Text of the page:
By Jessica Holzer - 04/30/07 08:23 PM EDT
The first stab by the sports industry at the bill provoked a searing response from one Hill staffer, revealing divisions over the legislation, which passed the House overwhelmingly last year.
“We would also oppose any legislation that would legalize and regulate non-sports gambling online, because we do not believe that differential treatment of sports gambling and other gambling online would be sustainable in the current environment,” Gold wrote.
The letter, which was signed by five major sports organizations, including the National Basketball Association and Major League Baseball (MLB), prompted a biting reply from Tom Lizardo, chief of staff to avowed libertarian Rep. Ron Paul (R-Texas), who sits on the Financial Services panel.
“So the professional sports leagues are directly opposed to the interests of the fans who pay their bills? Is there any explanation of this?” he responded the next day.
According to the e-mail provided to The Hill, Lizardo continued, “Please don’t tell me something about the altruism of professional sports, especially the NFL. Maybe they could spend a bit more time and effort making sure your retired players are not living in poverty with the billions you make on the Super Bowl.
“Oh, I see ‘keep government out of pro sports’ but have it regulate my personal use of my home computer? Nice,” he concluded.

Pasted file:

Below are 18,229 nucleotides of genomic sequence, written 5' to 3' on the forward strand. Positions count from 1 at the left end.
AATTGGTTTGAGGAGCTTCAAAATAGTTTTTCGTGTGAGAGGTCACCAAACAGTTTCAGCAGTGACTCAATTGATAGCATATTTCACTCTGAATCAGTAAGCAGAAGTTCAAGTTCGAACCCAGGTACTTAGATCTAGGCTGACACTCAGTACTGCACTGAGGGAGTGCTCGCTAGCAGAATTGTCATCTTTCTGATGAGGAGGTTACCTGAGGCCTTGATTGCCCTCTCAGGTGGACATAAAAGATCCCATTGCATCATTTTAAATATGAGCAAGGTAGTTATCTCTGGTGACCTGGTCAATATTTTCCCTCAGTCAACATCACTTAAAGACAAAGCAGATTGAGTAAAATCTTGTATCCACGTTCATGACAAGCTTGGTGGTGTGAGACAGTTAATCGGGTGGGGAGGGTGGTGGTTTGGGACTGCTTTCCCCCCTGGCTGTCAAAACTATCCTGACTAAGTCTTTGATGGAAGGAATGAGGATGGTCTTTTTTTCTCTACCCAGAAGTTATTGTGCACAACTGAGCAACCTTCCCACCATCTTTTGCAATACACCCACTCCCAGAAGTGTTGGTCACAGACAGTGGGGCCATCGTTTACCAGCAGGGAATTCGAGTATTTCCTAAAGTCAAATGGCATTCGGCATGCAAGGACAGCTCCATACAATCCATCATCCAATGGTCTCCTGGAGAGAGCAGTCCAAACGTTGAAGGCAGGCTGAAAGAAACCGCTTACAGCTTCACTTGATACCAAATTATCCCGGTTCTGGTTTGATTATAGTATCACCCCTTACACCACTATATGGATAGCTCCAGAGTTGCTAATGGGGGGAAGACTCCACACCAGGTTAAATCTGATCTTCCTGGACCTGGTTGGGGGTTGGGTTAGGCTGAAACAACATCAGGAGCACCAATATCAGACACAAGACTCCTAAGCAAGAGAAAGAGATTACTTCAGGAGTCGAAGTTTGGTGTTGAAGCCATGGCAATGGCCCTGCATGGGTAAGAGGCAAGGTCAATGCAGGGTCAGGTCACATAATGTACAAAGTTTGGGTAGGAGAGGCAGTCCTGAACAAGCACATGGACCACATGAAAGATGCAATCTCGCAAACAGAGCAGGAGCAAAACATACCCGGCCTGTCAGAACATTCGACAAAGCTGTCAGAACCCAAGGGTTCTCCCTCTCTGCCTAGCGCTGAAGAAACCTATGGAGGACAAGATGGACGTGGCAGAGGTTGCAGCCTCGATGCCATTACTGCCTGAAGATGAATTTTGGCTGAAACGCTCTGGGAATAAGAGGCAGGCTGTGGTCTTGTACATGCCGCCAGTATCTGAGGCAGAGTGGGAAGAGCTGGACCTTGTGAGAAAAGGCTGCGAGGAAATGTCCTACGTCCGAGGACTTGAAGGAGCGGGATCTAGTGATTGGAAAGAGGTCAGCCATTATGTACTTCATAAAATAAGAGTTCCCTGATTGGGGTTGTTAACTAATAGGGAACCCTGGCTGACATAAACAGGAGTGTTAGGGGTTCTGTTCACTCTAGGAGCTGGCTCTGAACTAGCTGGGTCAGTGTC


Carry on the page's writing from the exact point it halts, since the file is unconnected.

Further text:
Norman Singleton, another staffer to Paul, sent the e-mail to the rest of the committee. Less than two hours later Gold responded, asking the pair to forward his reply on to the other members. But they didn’t.
Asked for comment, NFL Vice President Joe Browne said, “Marty Gold’s views represent the position of amateur and professional sports leagues as well as the more than 300 members who voted for the Unlawful Internet Gambling Bill last year. That number included majorities in both parties. I am certain that Congressman Paul’s views were expressed by his staffer.”
Offshore Internet gaming companies and poker enthusiasts have led the charge in opposition to last year’s crackdown, which made it illegal for credit cards and banks to make payments to online gambling companies. Federal and state laws have long prohibited the activity, but were not enforced. Frank’s bill would set up a regulatory scheme to allow Internet gambling by adults through companies registered with the U.S. Treasury.
Critics of last year’s crackdown on online gaming complain about a carve-out in the legislation for fantasy sports leagues, which they say bear a close resemblance to sports betting.
“You ask any 10 guys who are in a fantasy league, they don’t play for a color television, they play for money,” one online gambling industry lobbyist asserted.
The fantasy leagues not only produce millions of dollars for MLB; they also stir interest in baseball, football and other sports, he added. “I just think it’s somewhat hypocritical that they stand up and say, ‘We don’t want betting on the sport’ when these fantasy leagues drive revenue.”